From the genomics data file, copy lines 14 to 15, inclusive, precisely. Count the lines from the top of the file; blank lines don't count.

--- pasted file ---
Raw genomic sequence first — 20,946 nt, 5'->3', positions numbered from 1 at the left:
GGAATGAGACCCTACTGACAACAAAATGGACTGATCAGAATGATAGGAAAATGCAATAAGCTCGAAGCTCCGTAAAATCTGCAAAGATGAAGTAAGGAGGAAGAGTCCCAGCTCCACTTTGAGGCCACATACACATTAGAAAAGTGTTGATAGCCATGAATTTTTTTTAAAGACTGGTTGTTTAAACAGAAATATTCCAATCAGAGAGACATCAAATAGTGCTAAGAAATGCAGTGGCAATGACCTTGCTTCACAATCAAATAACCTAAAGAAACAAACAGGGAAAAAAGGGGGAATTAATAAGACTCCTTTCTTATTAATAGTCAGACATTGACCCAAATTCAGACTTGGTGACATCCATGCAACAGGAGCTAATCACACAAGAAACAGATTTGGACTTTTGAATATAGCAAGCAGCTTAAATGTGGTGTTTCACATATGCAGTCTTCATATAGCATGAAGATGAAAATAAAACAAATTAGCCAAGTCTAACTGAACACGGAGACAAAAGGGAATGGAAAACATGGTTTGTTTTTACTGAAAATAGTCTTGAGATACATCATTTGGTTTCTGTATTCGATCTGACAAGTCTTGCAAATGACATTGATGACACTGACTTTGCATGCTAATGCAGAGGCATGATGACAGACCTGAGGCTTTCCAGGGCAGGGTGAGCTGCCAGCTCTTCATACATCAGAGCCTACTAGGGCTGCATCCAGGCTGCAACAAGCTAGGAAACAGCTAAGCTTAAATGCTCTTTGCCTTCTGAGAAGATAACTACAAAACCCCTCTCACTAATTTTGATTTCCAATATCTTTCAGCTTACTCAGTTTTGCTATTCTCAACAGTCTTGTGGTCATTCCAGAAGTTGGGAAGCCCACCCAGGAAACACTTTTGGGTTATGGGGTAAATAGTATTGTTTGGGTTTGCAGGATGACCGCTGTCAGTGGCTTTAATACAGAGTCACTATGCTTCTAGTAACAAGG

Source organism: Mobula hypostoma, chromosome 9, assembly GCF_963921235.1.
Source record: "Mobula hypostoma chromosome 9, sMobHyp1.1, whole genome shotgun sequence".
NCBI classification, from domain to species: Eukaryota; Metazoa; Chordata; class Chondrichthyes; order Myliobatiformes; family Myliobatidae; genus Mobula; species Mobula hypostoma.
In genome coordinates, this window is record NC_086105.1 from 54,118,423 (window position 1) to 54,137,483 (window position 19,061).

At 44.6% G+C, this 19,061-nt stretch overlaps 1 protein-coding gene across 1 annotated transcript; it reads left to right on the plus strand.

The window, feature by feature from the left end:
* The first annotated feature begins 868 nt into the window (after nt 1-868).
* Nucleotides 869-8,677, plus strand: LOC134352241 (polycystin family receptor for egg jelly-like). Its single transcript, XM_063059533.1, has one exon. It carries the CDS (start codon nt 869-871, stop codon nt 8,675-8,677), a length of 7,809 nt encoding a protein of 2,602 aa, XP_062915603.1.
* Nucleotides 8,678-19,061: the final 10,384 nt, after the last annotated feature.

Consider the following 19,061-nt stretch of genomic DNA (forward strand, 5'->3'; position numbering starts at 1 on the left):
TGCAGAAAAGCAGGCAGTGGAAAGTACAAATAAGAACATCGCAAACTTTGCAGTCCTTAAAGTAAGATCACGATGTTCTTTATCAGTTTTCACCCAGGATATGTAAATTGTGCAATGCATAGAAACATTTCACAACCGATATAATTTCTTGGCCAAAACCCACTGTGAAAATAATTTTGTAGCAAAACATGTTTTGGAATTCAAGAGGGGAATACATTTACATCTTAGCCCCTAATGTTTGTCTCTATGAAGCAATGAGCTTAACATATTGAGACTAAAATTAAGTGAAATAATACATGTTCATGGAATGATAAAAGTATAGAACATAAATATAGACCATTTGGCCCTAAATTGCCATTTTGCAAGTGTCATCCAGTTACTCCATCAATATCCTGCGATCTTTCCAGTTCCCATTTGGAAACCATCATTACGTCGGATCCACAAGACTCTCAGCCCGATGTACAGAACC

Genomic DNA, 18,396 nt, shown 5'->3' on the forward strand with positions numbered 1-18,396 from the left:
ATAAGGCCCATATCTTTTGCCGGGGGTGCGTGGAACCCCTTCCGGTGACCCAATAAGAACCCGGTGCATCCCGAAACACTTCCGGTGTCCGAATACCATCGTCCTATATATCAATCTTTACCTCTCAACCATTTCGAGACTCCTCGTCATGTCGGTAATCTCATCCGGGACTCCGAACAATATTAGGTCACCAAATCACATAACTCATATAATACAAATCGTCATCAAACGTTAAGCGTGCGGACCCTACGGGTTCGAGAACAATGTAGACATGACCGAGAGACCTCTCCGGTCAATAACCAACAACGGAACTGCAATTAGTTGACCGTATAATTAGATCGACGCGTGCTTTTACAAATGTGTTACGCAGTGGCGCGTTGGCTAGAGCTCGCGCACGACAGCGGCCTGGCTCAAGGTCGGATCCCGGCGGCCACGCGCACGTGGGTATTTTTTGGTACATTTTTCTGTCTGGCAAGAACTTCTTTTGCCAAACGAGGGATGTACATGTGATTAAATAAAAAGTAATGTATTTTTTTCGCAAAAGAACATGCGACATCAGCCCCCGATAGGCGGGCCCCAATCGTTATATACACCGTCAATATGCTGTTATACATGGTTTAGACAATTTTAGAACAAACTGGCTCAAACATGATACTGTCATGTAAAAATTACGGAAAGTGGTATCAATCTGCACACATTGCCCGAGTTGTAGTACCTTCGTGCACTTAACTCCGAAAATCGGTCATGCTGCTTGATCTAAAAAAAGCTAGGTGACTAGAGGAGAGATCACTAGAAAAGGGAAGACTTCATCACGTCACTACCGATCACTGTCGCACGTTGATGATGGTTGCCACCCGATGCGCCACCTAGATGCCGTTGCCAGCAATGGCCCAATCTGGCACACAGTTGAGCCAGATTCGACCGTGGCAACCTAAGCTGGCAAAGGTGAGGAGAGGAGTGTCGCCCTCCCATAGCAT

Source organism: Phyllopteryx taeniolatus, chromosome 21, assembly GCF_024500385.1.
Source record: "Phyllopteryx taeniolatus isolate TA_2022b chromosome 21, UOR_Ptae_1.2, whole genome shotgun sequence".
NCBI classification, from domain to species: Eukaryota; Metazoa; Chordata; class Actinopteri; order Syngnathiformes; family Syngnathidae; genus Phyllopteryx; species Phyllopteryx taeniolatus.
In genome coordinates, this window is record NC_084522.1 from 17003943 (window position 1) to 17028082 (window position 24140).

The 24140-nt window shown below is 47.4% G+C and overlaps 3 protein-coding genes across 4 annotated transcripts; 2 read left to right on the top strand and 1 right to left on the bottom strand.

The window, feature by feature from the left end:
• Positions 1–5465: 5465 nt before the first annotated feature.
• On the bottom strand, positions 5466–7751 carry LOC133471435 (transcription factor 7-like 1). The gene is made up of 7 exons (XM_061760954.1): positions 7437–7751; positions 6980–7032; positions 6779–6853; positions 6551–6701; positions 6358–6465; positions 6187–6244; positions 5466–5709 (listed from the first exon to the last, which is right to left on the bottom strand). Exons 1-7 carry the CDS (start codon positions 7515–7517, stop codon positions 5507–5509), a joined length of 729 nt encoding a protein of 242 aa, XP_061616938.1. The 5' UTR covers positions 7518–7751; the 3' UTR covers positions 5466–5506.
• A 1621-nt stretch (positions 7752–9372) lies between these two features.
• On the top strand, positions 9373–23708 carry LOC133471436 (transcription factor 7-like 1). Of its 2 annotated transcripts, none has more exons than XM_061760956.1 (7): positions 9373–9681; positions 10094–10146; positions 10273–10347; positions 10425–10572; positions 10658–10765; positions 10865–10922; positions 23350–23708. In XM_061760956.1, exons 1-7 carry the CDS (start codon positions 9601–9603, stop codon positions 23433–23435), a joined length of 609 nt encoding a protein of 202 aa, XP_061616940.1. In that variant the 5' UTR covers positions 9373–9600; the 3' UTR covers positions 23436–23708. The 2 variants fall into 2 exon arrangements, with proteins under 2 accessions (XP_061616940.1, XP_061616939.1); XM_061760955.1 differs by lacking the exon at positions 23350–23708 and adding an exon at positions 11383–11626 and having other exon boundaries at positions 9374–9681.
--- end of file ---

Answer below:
Genomic DNA, 18,396 nt, shown 5'->3' on the forward strand with positions numbered 1-18,396 from the left:
ATAAGGCCCATATCTTTTGCCGGGGGTGCGTGGAACCCCTTCCGGTGACCCAATAAGAACCCGGTGCATCCCGAAACACTTCCGGTGTCCGAATACCATCGTCCTATATATCAATCTTTACCTCTCAACCATTTCGAGACTCCTCGTCATGTCGGTAATCTCATCCGGGACTCCGAACAATATTAGGTCACCAAATCACATAACTCATATAATACAAATCGTCATCAAACGTTAAGCGTGCGGACCCTACGGGTTCGAGAACAATGTAGACATGACCGAGAGACCTCTCCGGTCAATAACCAACAACGGAACTGCAATTAGTTGACCGTATAATTAGATCGACGCGTGCTTTTACAAATGTGTTACGCAGTGGCGCGTTGGCTAGAGCTCGCGCACGACAGCGGCCTGGCTCAAGGTCGGATCCCGGCGGCCACGCGCACGTGGGTATTTTTTGGTACATTTTTCTGTCTGGCAAGAACTTCTTTTGCCAAACGAGGGATGTACATGTGATTAAATAAAAAGTAATGTATTTTTTTCGCAAAAGAACATGCGACATCAGCCCCCGATAGGCGGGCCCCAATCGTTATATACACCGTCAATATGCTGTTATACATGGTTTAGACAATTTTAGAACAAACTGGCTCAAACATGATACTGTCATGTAAAAATTACGGAAAGTGGTATCAATCTGCACACATTGCCCGAGTTGTAGTACCTTCGTGCACTTAACTCCGAAAATCGGTCATGCTGCTTGATCTAAAAAAAGCTAGGTGACTAGAGGAGAGATCACTAGAAAAGGGAAGACTTCATCACGTCACTACCGATCACTGTCGCACGTTGATGATGGTTGCCACCCGATGCGCCACCTAGATGCCGTTGCCAGCAATGGCCCAATCTGGCACACAGTTGAGCCAGATTCGACCGTGGCAACCTAAGCTGGCAAAGGTGAGGAGAGGAGTGTCGCCCTCCCATAGCAT